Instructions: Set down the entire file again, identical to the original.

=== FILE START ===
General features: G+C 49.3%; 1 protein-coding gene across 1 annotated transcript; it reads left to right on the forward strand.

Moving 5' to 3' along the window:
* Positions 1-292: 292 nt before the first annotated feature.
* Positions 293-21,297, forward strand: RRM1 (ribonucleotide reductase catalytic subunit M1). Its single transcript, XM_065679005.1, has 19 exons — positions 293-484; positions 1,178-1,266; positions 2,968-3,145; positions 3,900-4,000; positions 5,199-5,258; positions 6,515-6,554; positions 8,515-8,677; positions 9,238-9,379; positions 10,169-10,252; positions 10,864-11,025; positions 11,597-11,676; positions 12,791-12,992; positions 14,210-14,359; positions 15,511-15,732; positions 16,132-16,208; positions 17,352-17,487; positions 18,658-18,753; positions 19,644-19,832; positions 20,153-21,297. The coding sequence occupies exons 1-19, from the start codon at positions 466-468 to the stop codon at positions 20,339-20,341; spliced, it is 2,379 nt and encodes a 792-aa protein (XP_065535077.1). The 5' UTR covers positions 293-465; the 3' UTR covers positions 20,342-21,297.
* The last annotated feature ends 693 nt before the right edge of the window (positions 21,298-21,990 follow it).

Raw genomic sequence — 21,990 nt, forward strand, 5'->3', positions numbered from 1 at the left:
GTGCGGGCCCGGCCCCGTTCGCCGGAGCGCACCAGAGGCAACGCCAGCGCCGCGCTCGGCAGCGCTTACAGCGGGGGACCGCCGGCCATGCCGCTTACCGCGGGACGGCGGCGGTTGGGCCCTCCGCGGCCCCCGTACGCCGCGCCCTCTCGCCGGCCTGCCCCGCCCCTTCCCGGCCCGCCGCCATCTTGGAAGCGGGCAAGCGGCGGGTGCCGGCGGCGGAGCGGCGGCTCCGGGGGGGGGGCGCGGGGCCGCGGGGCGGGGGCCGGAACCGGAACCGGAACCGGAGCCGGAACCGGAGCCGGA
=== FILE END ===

General features: G+C 49.3%; 1 protein-coding gene across 1 annotated transcript; it reads left to right on the forward strand.

Moving 5' to 3' along the window:
* Positions 1-292: 292 nt before the first annotated feature.
* Positions 293-21,297, forward strand: RRM1 (ribonucleotide reductase catalytic subunit M1). Its single transcript, XM_065679005.1, has 19 exons — positions 293-484; positions 1,178-1,266; positions 2,968-3,145; positions 3,900-4,000; positions 5,199-5,258; positions 6,515-6,554; positions 8,515-8,677; positions 9,238-9,379; positions 10,169-10,252; positions 10,864-11,025; positions 11,597-11,676; positions 12,791-12,992; positions 14,210-14,359; positions 15,511-15,732; positions 16,132-16,208; positions 17,352-17,487; positions 18,658-18,753; positions 19,644-19,832; positions 20,153-21,297. The coding sequence occupies exons 1-19, from the start codon at positions 466-468 to the stop codon at positions 20,339-20,341; spliced, it is 2,379 nt and encodes a 792-aa protein (XP_065535077.1). The 5' UTR covers positions 293-465; the 3' UTR covers positions 20,342-21,297.
* The last annotated feature ends 693 nt before the right edge of the window (positions 21,298-21,990 follow it).

Raw genomic sequence — 21,990 nt, forward strand, 5'->3', positions numbered from 1 at the left:
GTGCGGGCCCGGCCCCGTTCGCCGGAGCGCACCAGAGGCAACGCCAGCGCCGCGCTCGGCAGCGCTTACAGCGGGGGACCGCCGGCCATGCCGCTTACCGCGGGACGGCGGCGGTTGGGCCCTCCGCGGCCCCCGTACGCCGCGCCCTCTCGCCGGCCTGCCCCGCCCCTTCCCGGCCCGCCGCCATCTTGGAAGCGGGCAAGCGGCGGGTGCCGGCGGCGGAGCGGCGGCTCCGGGGGGGGGGCGCGGGGCCGCGGGGCGGGGGCCGGAACCGGAACCGGAACCGGAGCCGGAACCGGAGCCGGA